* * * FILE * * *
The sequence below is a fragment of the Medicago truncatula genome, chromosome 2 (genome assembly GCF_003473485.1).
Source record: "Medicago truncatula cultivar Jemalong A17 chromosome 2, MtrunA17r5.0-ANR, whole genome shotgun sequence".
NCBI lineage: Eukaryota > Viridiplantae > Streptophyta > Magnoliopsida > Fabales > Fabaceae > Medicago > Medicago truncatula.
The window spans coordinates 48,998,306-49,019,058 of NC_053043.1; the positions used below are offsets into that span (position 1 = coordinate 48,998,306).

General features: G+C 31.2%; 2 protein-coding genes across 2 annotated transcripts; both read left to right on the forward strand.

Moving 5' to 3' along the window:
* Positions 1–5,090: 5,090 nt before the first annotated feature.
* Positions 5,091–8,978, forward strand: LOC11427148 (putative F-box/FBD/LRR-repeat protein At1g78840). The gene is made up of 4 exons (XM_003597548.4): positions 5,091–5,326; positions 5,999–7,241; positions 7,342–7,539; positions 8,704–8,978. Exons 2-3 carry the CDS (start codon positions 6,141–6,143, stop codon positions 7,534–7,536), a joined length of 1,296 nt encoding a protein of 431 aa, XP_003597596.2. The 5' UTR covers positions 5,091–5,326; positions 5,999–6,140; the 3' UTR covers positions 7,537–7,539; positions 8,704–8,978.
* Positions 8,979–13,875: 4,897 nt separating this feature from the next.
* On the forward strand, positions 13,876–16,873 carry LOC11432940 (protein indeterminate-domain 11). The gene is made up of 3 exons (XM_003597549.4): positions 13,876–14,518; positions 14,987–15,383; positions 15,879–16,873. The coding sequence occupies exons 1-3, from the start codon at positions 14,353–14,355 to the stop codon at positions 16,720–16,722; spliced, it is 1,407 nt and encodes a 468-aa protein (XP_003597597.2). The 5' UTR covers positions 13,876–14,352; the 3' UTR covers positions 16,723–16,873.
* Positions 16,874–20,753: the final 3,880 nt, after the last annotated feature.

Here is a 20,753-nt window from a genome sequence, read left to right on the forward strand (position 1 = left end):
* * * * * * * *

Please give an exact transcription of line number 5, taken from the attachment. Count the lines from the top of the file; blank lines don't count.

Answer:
General features: G+C 31.2%; 2 protein-coding genes across 2 annotated transcripts; both read left to right on the forward strand.